Story: Moa

Page 2. Distribution

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Moa were present in New Zealand on the mainland and the major nearshore islands of Great Barrier, D’Urville, and Stewart Island. These were connected to the mainland during the ice ages, when the sea level was low.


It was once thought that moa were exclusively grass-eating and lived only on grassy plains. It is now accepted that the coastal plains were originally forested, and that these vegetarian birds browsed trees, shrubs and herbs as well as grasses.


Usually, three or four moa species lived together in a habitat that had particular vegetation types:

  • The coastal dunelands of the North Island, with their mosaic of grassland, shrubland and forest, harboured the Euryapteryx assemblage, particularly the stout-legged moa and Mantell’s moa.
  • In the low rainfall zones of the eastern South Island, although the vegetation was slightly different, the Euryapteryx curtus or stout-legged moa was dominant. There were also heavy-footed moa.
  • Where there were swamp forests (none now survive), the eastern moa was most common.
  • Closed canopy forests were occupied by the little bush moa, with a few Mantell’s moa.
  • Mountainous and subalpine zones up to 2,000 metres in the South Island were the stronghold of the upland moa, along with the crested moa.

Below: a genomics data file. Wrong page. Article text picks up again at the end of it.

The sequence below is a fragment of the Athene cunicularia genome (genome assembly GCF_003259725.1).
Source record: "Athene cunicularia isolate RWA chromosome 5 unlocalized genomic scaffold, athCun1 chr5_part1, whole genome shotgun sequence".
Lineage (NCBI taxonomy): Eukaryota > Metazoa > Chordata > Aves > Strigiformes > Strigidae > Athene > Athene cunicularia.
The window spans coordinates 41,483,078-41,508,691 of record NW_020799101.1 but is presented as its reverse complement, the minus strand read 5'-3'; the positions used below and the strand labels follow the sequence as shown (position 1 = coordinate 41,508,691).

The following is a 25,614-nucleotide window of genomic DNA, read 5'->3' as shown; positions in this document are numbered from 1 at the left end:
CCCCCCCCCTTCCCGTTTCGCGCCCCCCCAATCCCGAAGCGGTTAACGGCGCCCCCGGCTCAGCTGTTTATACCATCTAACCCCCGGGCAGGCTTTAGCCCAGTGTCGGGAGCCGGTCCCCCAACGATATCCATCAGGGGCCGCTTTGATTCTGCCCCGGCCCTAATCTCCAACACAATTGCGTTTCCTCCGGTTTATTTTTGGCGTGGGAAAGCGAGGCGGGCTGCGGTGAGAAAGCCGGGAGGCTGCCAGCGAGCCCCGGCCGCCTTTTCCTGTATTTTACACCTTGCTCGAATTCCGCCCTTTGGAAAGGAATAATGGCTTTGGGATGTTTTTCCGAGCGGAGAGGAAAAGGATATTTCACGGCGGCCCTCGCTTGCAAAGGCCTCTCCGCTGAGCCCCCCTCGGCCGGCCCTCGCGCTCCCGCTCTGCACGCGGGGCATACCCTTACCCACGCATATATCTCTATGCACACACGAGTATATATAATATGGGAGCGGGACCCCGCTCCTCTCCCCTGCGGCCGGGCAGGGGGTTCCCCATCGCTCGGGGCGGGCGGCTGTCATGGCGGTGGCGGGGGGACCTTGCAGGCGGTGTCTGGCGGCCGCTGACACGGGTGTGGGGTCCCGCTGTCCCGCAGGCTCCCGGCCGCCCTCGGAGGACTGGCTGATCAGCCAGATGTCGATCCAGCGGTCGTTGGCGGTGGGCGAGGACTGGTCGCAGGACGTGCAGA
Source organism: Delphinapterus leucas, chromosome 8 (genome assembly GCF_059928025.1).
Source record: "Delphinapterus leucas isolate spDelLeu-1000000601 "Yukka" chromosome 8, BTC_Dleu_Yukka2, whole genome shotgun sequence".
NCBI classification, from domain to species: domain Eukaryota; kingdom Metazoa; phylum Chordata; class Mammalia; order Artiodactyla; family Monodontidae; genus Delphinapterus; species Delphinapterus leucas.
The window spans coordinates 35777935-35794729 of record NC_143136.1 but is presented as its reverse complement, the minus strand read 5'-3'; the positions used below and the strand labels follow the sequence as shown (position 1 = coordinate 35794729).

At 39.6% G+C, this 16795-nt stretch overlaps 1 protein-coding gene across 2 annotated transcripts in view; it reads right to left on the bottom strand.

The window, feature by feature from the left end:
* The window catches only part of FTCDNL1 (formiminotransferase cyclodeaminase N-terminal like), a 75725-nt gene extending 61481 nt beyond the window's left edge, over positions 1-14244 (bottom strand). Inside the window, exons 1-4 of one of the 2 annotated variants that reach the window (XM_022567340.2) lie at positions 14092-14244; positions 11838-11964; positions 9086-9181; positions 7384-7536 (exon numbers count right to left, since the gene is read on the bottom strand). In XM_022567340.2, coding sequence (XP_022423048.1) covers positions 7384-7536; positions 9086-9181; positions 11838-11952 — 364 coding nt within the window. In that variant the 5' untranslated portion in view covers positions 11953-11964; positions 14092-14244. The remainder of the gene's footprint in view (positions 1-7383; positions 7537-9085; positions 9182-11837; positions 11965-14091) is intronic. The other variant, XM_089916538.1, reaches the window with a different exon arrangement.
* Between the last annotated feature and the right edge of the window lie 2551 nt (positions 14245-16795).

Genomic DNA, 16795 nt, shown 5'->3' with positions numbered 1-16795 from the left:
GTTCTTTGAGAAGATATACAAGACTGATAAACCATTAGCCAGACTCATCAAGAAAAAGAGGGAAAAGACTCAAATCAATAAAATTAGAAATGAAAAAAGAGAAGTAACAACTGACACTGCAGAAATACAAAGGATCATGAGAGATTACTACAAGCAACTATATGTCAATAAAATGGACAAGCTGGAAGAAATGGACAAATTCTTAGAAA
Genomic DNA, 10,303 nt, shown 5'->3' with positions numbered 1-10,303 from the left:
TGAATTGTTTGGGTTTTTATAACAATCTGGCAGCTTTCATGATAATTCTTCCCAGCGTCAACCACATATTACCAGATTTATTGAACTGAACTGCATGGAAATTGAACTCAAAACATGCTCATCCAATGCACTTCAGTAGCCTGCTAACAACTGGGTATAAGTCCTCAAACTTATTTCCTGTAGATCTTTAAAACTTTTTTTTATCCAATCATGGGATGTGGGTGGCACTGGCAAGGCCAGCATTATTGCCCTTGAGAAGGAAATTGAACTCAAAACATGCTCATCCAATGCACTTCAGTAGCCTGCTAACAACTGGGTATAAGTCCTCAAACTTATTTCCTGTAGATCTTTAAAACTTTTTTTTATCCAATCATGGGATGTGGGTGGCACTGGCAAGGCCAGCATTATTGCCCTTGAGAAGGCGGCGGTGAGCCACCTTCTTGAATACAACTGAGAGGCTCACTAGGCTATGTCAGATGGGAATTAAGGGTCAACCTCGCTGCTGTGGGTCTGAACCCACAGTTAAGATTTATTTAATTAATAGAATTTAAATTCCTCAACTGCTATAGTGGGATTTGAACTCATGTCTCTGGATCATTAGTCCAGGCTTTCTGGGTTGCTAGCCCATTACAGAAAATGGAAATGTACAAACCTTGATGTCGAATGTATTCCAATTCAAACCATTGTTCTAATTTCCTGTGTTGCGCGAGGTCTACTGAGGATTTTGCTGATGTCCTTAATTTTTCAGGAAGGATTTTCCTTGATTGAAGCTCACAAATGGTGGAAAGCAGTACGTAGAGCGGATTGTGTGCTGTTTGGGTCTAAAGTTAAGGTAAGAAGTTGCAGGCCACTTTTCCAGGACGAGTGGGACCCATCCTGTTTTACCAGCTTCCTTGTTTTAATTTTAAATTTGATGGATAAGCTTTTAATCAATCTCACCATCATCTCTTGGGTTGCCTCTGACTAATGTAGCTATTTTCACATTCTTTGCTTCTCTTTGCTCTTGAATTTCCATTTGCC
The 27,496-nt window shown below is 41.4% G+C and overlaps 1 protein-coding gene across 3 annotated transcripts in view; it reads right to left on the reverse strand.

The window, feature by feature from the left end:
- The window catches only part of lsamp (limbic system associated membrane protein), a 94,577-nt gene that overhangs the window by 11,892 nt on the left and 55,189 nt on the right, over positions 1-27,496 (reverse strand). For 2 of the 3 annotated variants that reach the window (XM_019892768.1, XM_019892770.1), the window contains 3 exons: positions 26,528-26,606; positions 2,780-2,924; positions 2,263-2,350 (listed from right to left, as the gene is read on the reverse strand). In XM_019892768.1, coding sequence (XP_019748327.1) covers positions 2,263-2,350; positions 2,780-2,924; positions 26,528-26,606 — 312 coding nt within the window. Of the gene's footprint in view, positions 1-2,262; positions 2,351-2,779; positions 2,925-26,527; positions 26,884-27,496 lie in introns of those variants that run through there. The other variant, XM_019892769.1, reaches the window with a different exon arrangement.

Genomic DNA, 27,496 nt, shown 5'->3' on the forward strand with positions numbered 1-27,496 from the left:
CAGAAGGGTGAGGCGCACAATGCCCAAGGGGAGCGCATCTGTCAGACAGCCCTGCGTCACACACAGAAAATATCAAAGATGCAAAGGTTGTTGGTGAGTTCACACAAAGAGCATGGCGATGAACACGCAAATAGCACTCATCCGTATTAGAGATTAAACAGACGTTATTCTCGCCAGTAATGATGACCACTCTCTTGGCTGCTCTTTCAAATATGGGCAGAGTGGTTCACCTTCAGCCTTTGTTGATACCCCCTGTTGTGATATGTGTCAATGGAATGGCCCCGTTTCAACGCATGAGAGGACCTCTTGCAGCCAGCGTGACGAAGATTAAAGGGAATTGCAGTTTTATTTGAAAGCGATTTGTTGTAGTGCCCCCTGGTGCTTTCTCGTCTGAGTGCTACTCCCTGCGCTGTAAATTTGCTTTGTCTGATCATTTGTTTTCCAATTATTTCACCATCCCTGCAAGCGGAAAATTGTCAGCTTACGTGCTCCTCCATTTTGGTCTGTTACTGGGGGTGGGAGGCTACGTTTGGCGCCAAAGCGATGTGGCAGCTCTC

Giant moa of the Dinornis genus were present in all habitats, from sea level to the subalpine zone, but generally were less common than smaller moa.

Moa-proof plants

There has been much debate as to whether the moa’s browsing gave rise to the small-leaved, highly branched form of many New Zealand plants. Some believe that shrubs evolved spiky twigs to deter moa. Others suggest that the tangled form is an adaptation to the climate, especially strong winds.


Analysis of fossilised excrement and crop and gizzard contents preserved in swamps suggests that moa ate a variety of shrubs and trees. However, moa foraging at heights up to 1,800 metres on a site such as Mt Owen (in north-west Nelson) must have eaten grasses and herbs, since no shrubs or trees existed there above 1,200 metres. Heavy-footed moa are known to have lived in areas rich in loess (fine, wind-blown sediment) and with little vegetation. Each of the six genera of moa had different shaped beaks and gizzard structures, indicating they were adapted to different plants.

How to cite this page:

Trevor H. Worthy, 'Moa - Distribution', Te Ara - the Encyclopedia of New Zealand, (accessed 21 April 2024)

Story by Trevor H. Worthy, published 24 Sep 2007, reviewed & revised 17 Feb 2015